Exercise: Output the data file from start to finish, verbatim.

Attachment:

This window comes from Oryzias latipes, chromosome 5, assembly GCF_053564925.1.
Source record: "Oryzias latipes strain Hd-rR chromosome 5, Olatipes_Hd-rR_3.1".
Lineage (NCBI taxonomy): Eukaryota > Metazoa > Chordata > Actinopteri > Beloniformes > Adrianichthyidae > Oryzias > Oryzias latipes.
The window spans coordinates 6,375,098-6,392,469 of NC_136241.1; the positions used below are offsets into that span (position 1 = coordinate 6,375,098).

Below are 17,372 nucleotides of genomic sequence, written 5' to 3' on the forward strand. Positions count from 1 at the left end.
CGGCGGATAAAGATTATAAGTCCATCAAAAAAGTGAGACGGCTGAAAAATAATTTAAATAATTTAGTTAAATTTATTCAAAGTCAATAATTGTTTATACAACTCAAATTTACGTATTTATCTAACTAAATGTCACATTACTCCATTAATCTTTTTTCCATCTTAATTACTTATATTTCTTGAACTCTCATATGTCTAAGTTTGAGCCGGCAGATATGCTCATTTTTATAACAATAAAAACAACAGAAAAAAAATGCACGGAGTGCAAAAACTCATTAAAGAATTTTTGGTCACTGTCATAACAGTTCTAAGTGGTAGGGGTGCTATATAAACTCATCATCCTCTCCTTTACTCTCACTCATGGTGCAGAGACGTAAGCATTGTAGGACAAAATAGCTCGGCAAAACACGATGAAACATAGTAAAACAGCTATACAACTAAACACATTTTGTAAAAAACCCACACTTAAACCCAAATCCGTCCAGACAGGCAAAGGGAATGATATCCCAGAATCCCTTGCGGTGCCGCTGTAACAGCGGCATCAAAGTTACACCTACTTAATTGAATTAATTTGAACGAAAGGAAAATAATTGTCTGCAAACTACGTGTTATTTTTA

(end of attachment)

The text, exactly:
This window comes from Oryzias latipes, chromosome 5, assembly GCF_053564925.1.
Source record: "Oryzias latipes strain Hd-rR chromosome 5, Olatipes_Hd-rR_3.1".
Lineage (NCBI taxonomy): Eukaryota > Metazoa > Chordata > Actinopteri > Beloniformes > Adrianichthyidae > Oryzias > Oryzias latipes.
The window spans coordinates 6,375,098-6,392,469 of NC_136241.1; the positions used below are offsets into that span (position 1 = coordinate 6,375,098).

Below are 17,372 nucleotides of genomic sequence, written 5' to 3' on the forward strand. Positions count from 1 at the left end.
CGGCGGATAAAGATTATAAGTCCATCAAAAAAGTGAGACGGCTGAAAAATAATTTAAATAATTTAGTTAAATTTATTCAAAGTCAATAATTGTTTATACAACTCAAATTTACGTATTTATCTAACTAAATGTCACATTACTCCATTAATCTTTTTTCCATCTTAATTACTTATATTTCTTGAACTCTCATATGTCTAAGTTTGAGCCGGCAGATATGCTCATTTTTATAACAATAAAAACAACAGAAAAAAAATGCACGGAGTGCAAAAACTCATTAAAGAATTTTTGGTCACTGTCATAACAGTTCTAAGTGGTAGGGGTGCTATATAAACTCATCATCCTCTCCTTTACTCTCACTCATGGTGCAGAGACGTAAGCATTGTAGGACAAAATAGCTCGGCAAAACACGATGAAACATAGTAAAACAGCTATACAACTAAACACATTTTGTAAAAAACCCACACTTAAACCCAAATCCGTCCAGACAGGCAAAGGGAATGATATCCCAGAATCCCTTGCGGTGCCGCTGTAACAGCGGCATCAAAGTTACACCTACTTAATTGAATTAATTTGAACGAAAGGAAAATAATTGTCTGCAAACTACGTGTTATTTTTA